Now although this were sufficient to persuade us to interpret this place of the making of the world, yet it will not be unfit to make use of another reason, which will compel us so to understand it. For undoubtedly there are but two kinds of creation in the language of the Scriptures, the one literal, the other metaphorical; one old, the other new; one by way of formation, the other by way of reformation.. " If any man be in Christ, he is a new creature," saith St. Paul (2 Cor. v. 17.): and again,“ in Christ Jesus neither circumcision availeth any thing, nor uncircumcision, but a new creature." (Gal. vi. 15.) Instead of which words he had before, “faith working by love." (Gal. v. 6.) “For we are the workmanship of God, created in Christ Jesus unto good works, which God hath before ordained that we should walk in them.” (Eph. ii. 10.) From whence it is evident, that a new creature is such a person as truly believeth in Christ, and manifesteth that faith, by the exercise of good works; and the new creation is the reforming or bringing man into this new condition, which, by nature and his first creation, he was not in. And therefore he who is so created, is called a new man, in opposition to “ the old man, which is corrupt according to the deceitful lusts :" (Eph. iv. 22.) From whence the apostle chargeth us to be" renewed in the spirit of our mind, and to put on that new man, which after God is created in righteousness and true holiness ;" (Eph. iv. 23, 24.) and “ which is renewed in knowledge, after the image of him that created him.” (Col. iii. 10.) The new creation then is described to us as consisting wholly in renovation,* or a translation from a worse unto a better condition by way of reformation; by which those who have lost the image of God, in which the first man was created, are restored to the image of the same God again, by a real change, though not substantial, wrought within them. Now this being the notion of the new creation, in all those places which undoubtedly and confessedly speak of it, it will be necessary to apply it unto such Scriptures, as are pretended to require the same interpretation. Thus therefore I proceed. If the second or new creation cannot be meant by the apostle in the place produced out of the Epistle to the Colossians, then it must be interpreted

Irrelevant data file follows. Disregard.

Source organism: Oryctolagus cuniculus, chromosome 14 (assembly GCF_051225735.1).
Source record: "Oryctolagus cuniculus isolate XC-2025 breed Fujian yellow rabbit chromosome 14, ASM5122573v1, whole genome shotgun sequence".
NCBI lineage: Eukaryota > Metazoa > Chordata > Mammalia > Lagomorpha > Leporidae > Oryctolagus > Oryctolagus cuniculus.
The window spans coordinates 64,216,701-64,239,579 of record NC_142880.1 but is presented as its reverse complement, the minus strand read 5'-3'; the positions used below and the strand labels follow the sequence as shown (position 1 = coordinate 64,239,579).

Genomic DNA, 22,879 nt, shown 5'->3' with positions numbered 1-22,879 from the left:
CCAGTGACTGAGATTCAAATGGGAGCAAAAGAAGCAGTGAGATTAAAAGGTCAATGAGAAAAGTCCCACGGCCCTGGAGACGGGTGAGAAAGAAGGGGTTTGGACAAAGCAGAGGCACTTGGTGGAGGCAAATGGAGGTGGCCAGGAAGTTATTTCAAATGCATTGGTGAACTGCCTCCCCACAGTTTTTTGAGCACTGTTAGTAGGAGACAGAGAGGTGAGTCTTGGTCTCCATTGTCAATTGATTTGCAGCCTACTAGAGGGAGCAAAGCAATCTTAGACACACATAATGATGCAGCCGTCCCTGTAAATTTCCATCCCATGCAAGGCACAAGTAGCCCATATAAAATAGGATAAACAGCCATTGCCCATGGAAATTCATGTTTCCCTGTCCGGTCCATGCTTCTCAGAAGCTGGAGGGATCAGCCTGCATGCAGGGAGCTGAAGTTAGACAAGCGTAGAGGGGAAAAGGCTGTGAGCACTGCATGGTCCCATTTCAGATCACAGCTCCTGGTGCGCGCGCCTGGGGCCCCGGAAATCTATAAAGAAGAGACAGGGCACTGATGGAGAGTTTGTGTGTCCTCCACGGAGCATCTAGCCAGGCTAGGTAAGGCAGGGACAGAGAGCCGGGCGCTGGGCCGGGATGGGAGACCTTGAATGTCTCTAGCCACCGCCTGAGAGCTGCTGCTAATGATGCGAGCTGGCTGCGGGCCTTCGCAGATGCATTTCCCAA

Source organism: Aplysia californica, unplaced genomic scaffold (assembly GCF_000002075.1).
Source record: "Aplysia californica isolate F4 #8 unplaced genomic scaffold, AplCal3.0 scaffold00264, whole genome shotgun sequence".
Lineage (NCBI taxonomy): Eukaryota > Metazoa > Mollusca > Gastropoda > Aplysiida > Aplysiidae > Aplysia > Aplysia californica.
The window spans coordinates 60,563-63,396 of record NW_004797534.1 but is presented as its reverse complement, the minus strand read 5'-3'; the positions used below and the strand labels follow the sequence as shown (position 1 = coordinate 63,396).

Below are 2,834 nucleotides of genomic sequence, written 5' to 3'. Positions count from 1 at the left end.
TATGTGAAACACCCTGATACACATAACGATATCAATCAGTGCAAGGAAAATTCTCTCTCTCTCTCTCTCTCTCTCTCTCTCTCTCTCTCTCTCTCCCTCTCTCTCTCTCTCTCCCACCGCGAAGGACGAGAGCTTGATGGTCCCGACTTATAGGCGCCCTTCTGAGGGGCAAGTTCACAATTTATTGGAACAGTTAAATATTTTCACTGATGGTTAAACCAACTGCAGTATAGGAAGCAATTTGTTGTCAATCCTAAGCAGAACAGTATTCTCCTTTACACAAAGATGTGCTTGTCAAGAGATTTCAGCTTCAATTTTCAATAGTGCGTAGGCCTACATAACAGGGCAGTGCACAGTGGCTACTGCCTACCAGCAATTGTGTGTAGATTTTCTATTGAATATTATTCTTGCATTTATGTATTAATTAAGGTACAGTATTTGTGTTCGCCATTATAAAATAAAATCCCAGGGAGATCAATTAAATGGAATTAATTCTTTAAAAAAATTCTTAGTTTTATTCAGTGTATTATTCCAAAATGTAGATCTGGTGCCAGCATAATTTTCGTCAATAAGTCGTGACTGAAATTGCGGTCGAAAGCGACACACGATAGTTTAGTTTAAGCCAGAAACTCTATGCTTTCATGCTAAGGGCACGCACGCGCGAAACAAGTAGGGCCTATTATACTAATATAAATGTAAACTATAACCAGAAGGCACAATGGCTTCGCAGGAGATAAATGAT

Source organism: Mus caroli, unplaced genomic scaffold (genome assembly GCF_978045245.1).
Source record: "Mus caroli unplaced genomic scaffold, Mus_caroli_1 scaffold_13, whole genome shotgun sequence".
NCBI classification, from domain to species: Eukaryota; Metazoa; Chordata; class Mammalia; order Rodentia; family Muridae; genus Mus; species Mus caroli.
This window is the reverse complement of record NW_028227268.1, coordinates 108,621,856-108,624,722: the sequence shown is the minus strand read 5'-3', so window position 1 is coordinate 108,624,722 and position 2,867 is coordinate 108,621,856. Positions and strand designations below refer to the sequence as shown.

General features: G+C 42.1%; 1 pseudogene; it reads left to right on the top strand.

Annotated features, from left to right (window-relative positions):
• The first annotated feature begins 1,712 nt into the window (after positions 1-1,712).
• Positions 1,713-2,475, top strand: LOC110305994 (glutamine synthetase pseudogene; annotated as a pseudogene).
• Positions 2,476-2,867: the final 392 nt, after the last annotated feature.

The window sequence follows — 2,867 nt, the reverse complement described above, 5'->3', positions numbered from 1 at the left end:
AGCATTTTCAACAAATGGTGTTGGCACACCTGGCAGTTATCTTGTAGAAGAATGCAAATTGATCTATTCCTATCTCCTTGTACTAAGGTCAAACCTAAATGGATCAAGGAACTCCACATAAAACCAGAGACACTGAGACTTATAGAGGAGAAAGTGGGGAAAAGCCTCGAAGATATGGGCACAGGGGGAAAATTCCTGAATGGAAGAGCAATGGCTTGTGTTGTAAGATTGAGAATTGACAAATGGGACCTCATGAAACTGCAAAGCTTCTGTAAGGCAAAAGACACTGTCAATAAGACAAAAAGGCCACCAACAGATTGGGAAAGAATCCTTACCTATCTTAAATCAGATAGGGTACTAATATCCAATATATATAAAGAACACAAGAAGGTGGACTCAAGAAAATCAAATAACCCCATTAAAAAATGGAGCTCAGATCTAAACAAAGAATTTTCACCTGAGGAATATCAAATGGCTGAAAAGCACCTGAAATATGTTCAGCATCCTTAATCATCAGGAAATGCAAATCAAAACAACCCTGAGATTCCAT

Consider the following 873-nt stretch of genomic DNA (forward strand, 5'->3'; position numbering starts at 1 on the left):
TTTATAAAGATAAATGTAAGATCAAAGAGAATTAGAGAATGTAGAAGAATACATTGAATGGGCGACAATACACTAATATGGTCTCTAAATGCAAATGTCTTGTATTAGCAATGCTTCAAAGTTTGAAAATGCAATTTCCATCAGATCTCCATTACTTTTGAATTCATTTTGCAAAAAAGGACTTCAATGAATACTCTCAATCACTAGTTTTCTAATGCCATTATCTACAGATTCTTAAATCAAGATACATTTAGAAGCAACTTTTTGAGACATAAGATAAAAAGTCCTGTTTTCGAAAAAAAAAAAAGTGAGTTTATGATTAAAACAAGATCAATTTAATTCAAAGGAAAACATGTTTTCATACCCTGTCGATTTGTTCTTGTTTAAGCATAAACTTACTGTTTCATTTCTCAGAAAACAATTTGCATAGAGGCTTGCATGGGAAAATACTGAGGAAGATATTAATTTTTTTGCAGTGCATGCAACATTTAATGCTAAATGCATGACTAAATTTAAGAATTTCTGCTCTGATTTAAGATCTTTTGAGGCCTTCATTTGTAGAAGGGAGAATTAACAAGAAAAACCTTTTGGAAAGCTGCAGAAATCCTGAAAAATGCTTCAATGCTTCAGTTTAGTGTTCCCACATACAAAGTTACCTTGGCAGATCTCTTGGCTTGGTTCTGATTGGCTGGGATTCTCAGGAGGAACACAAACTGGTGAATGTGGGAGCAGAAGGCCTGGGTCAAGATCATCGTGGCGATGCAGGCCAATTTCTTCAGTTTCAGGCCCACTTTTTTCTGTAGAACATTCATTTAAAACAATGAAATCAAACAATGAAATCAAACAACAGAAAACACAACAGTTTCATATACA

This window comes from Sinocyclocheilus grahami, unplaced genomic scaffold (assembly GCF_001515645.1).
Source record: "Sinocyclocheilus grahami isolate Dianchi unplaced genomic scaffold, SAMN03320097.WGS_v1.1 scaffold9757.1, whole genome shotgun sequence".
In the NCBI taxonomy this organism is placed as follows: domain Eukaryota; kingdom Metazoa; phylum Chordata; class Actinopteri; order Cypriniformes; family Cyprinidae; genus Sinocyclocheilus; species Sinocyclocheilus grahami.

'Ανανέωσις υπ ανακαίνωσις» as the new which is, ανάκτισις· εν ή γίνεται πάντων των man, νέος άνθρωπος, or καινος άνθρωπος. The εν ανθρώπους κατά την ψυχήν και κατά το σώ irst ανανεούμενος. the last, ο ανακαινούμενος, ya xaxãy áraigo 16. Just. Qu. et Resp. ad both the same. Suidas, 'Avanainsis, n åva Græcos, p. 167. This new creation doth νέωσις· λέγεται δε και ανακαίνισις: which is so necessarily infer an alteration, that it the language of the New Testament. This is called by St. Paul a metamorphosis, renovation being thus called καινή κτίσις, μεταμορφούσθε το ανακαινώσει του κιός υμών the ancients framed a proper word for it, Rom. xii. 4.